“I’m just exhausted. I need a long vacation or maybe I just need a different job. Work just never stops. I wake up with stress and I go to bed with stress”.
It comes up in conversations with clients across the globe time and again: the overwhelm of work stress dominating the lives and work environments of people who seem to be infused with a permanent sense of background panic.
Work stress, overwhelm and burnout
Many people are more than familiar with work stress, feelings of overwhelm and even burnout. Ongoing developments and attention for an ever-growing burnout problem in organizations, has also captured the attention of the World Health Organization (WHO), defining burnout as follows:
“Burnout is a syndrome conceptualized as resulting from chronic workplace stress that has not been successfully managed. It is characterized by three dimensions: 1) feelings of energy depletion or exhaustion; 2) increased mental distance from one’s job, or feelings of negativism or cynicism related to one’s job; and 3) reduced professional efficacy. Burnout refers specifically to phenomena in the occupational context and should not be applied to describe experiences in other areas of life.”
The costs of a burnout
Looking at the financial consequences of work stress, the numbers don’t lie either. Forbes pointed out earlier this year that in the U.S. only:
- Burnout costs between $125 billion and $190 billion every year in healthcare costs. Researchers estimate that workplace stress accounts for 8% of national spending on healthcare.
- Burnout often leads to disengaged employees, who cost their employers 34% of their annual salary as a result.
- Burnout is responsible for a significant amount of employee turnover, between 20% and 50% or more, depending on the organization.
These numbers are no joke and a serious invitation for organizations to look at how they are actively addressing work related stress. An invitation to respond to challenges around employee-wellbeing. An invitation to deal with excessive amount of funds lost to cover for the consequences of work environments that seem far from optimal both on the level of employee satisfaction and hard cash flow.
The need to create a healthier work-life balance
And so, many people find my virtual doorstep with a big cry out: I need to create a healthier work-life balance because my life is completely dominated by work and I feel completely overwhelmed. I need to work out more often, drink less and eat healthier I need a break. But change seems to be quite the challenge when buried under the rubble of work stress. And from under there, work-life balance looks like the blanket solution to everything.
Yet why then, does that balance feel like having to walk on a high wire? Why is it such a struggle to get there? Because life is not the equivalent of careful steps in a linear direction. Life is not the perfect hold of a balancing stick. Life is a hustle and bustle of events, feelings to feel, thoughts to think, things to do.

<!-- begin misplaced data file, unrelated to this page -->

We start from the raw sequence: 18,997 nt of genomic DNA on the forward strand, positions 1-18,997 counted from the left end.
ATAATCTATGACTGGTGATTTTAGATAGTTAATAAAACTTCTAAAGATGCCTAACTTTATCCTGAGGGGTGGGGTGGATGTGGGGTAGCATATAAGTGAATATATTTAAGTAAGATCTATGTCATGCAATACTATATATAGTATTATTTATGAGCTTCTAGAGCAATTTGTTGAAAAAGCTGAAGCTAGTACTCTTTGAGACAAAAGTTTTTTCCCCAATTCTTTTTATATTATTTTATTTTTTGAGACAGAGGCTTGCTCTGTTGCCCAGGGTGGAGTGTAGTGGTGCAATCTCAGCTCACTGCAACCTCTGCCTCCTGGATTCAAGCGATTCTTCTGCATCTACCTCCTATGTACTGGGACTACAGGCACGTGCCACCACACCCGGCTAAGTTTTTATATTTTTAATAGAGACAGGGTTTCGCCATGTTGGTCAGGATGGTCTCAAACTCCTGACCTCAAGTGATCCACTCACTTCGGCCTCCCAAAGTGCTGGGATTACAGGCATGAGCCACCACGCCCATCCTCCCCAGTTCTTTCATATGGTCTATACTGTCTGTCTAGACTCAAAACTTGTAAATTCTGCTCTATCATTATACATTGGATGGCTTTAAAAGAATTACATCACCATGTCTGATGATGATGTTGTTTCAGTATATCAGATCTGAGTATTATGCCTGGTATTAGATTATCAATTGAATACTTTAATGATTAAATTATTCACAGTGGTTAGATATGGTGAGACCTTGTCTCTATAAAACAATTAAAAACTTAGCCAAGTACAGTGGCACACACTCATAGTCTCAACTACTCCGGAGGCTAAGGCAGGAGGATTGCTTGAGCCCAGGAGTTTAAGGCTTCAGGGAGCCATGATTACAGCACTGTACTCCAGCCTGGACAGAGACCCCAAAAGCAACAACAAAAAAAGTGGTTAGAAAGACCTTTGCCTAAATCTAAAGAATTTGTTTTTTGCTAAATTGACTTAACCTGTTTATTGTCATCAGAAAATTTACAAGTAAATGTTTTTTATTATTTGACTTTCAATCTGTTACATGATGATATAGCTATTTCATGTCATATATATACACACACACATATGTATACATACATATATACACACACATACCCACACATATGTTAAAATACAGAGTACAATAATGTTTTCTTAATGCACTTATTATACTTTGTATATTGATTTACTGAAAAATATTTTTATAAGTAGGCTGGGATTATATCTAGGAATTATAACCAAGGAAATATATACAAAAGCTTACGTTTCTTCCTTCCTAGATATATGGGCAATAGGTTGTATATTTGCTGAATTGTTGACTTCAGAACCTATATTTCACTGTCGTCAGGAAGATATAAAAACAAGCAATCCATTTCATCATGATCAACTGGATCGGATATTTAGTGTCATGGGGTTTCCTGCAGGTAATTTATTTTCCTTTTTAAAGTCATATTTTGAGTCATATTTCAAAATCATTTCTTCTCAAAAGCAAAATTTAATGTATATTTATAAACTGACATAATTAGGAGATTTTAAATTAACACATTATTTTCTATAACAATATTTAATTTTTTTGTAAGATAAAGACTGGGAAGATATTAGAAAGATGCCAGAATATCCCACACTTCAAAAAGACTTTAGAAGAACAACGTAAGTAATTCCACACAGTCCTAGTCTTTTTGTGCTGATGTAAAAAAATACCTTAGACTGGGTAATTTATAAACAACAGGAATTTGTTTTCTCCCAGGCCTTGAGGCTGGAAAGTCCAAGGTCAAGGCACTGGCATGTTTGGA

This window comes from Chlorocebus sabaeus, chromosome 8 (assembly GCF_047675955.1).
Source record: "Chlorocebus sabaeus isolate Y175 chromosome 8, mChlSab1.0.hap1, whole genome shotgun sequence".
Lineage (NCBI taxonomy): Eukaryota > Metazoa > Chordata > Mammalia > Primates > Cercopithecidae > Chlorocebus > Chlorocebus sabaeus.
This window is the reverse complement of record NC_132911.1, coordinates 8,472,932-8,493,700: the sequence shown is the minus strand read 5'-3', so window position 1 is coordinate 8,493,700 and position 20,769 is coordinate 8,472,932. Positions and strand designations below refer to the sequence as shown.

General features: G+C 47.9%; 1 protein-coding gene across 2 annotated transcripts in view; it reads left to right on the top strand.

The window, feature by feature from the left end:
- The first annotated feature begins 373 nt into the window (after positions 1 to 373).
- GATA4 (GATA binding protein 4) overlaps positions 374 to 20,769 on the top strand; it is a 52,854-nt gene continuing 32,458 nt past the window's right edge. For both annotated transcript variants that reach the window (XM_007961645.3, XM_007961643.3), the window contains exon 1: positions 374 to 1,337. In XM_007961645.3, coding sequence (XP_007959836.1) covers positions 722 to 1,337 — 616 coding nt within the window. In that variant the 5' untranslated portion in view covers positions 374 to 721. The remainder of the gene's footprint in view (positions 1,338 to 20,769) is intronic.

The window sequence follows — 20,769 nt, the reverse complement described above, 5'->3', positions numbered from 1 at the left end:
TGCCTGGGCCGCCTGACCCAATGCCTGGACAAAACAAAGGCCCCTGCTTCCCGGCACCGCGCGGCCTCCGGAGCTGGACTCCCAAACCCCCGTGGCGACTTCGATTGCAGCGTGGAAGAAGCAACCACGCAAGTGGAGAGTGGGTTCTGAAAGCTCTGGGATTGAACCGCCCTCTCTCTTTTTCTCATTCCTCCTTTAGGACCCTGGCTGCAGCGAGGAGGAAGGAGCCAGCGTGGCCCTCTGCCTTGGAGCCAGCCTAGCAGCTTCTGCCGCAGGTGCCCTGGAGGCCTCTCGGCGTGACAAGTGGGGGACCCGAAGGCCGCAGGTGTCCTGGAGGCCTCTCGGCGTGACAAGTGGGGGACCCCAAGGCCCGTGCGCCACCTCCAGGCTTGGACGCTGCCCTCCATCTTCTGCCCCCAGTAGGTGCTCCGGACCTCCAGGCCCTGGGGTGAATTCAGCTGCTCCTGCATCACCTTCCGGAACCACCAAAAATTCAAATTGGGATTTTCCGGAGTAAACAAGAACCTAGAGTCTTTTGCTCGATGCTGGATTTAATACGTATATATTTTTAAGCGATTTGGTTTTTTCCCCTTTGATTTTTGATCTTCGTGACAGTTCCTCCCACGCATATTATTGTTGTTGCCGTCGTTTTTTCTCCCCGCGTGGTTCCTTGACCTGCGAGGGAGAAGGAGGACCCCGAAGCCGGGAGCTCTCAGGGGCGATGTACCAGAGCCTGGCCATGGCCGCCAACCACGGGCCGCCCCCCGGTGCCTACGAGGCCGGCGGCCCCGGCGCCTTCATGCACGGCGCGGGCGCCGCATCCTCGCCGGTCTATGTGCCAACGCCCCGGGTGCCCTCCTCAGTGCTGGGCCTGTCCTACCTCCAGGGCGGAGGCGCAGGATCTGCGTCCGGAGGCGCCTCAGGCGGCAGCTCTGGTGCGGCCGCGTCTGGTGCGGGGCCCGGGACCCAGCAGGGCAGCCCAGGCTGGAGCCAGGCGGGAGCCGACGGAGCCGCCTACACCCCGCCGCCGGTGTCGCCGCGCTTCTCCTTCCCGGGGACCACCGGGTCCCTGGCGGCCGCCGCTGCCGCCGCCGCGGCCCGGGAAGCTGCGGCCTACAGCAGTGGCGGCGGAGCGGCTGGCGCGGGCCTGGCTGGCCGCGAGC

Create a happier life
Work-life balance is nothing more than a desired euphoric equilibrium. A balance at complete odds with the realities of work and life? What are work environments when they become a barrier to having a life in the first place? Employees do themselves immensely short when work turns into a stressor that needs to be limited so they can have an actual life.
So, instead of fighting against work and the endless to do list that’s in the way of a happier life, why not start looking at the things that create that happier life in the first place? What would employees become aware of if they’d consciously track all the things they do over the course of a few days and list every single thing as either inspiring or draining?
Being part of a healthy and happy environment
Almost 2020, it is no longer a question what employees are looking for at the core of their work-environment and it’s contribution to the overall quality of life. Being part of a healthy and happy environment leads to people who “produce more, deliver better service to customers and clients, have significantly more loyalty to the organization, reduced absenteeism and contribute more to the bottom line than their burnt-out colleagues” (Borysenko, May 2019, Forbes). Organizations should no longer want to escape taking responsibility for those present-day realities.
In the meanwhile, employees can start ridding themselves of the pressure of creating the mythical work-life balance. Instead they can focus on choosing more of what inspires and energizes them, while at the same time letting go of what drains energy on a day to day basis.
Once that awareness goes hand in hand with what we really desire, we are left with the strongest power given to us: Choice.